The adoption of the final Brexit agreement between the EU and the UK at the end of 2020 significantly reduced uncertainty, through many details remain to be clarified. A new Human Rights Act has been proposed to substitute for EU rules. EU citizens resident in the UK before 2021 can continue to vote, but for new arrivals, this will depend on whether their home country offers UK citizens the same right.

Donation-based party funding has produced abuses in the past. Labor union funding for parties has been restricted, reducing the Labour Party’s income. A proposed rewrite of election rules has triggered considerable criticism. The country is a leader in providing open access to government data.

Civil rights are generally adequately protected. Laws on government surveillance powers are being rewritten in response to court judgements. Critics say a proposed shift in the balance of power between parliament and the judiciary could endanger government accountability. Explicit corruption is rare, but a number of pandemic-era procurement scandals emerged.

Good Governance


Executive Capacity

With its well-established central government procedures, the United Kingdom scores well in international comparison (rank 7) with regard to executive capacity. Its score on this measure has improved by 0.3 points relative to its 2014 level.

The disarray of the Brexit preparation process has receded, with governing procedures returning effectively to normal. The Cabinet Office plays the primary policy coordination role, guided by the prime minister. Several cross-departmental coordination units were set up during the pandemic. Informal coordination is an important aspect of policy development.

RIAs are frequently if not systematically performed. However, implementation was patchy during the Brexit process. Social partners are not formally engaged in the policymaking processes, but are often consulted. The conclusion of Brexit has improved the coherence of communication overall, though messaging around the pandemic-era parties held by Prime Minister Johnson was shambolic.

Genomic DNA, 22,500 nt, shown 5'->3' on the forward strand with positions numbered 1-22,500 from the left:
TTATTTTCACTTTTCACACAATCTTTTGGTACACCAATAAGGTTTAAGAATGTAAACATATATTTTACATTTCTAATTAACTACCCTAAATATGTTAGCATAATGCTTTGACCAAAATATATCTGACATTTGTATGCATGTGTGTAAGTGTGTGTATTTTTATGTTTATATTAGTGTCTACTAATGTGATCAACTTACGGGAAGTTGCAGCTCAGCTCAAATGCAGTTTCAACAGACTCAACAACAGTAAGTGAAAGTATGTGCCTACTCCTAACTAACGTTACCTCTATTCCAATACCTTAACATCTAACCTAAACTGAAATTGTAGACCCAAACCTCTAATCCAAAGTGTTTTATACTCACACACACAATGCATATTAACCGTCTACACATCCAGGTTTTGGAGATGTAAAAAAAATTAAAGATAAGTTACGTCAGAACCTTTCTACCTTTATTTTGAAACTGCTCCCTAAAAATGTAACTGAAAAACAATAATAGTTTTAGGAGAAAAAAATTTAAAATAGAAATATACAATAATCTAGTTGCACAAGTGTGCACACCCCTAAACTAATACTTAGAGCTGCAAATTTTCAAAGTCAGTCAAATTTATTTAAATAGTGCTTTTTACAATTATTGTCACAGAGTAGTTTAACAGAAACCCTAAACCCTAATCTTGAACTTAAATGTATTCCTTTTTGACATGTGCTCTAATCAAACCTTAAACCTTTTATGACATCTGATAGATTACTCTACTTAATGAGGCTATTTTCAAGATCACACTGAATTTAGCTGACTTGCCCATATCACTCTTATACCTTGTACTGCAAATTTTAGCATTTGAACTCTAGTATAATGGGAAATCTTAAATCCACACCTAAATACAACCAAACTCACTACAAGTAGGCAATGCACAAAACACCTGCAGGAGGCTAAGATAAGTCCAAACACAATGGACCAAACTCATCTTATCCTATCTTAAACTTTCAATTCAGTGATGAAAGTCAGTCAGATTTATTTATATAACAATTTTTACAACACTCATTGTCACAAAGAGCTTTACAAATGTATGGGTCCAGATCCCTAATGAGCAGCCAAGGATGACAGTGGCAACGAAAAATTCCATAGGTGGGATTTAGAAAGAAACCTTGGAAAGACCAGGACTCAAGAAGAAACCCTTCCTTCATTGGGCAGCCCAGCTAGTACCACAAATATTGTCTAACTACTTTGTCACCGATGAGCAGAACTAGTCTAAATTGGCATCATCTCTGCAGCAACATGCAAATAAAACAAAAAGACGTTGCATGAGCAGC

Parliamentary majorities tend to facilitate the implementation of government objectives. The collective responsibility of ministers promotes discipline. The devolved administration structure leads to significant variation in standards across the UK. Monitoring shortcomings have been exposed in a number of agencies in recent years. The government is seeking to establish a new post-EU international profile.

Executive Accountability

With a generally positive balance, the United Kingdom performs well (rank 8) with respect to executive accountability. Its score on this measure has improved by 0.6 points as compared to its 2014 level.

Parliamentarians, especially in the opposition, have relatively few resources, though formal oversight powers are adequate. The National Audit Office is independent and well-regarded. The ombuds system has been expanded in recent years. An information commissioner enforces data-protection laws.

For widely discussed issues, UK citizens show a high degree of policy knowledge in international comparison. The government went to considerable lengths to keep the population informed during the pandemic, while media outlets held policymakers to account. Although the country’s main broadcast media produce high-quality news programming, newspaper quality varies widely.

Parties allow members – and in Labour’s case, “registered supporters” – to elect leaders, but other decisions are more centralized. Economic-interest organizations are capable of formulating policies, but their lack of influence during the Brexit process revealed their limitations. Civil-society organizations are also sophisticated and offer reasonable, if sometimes narrow, proposals.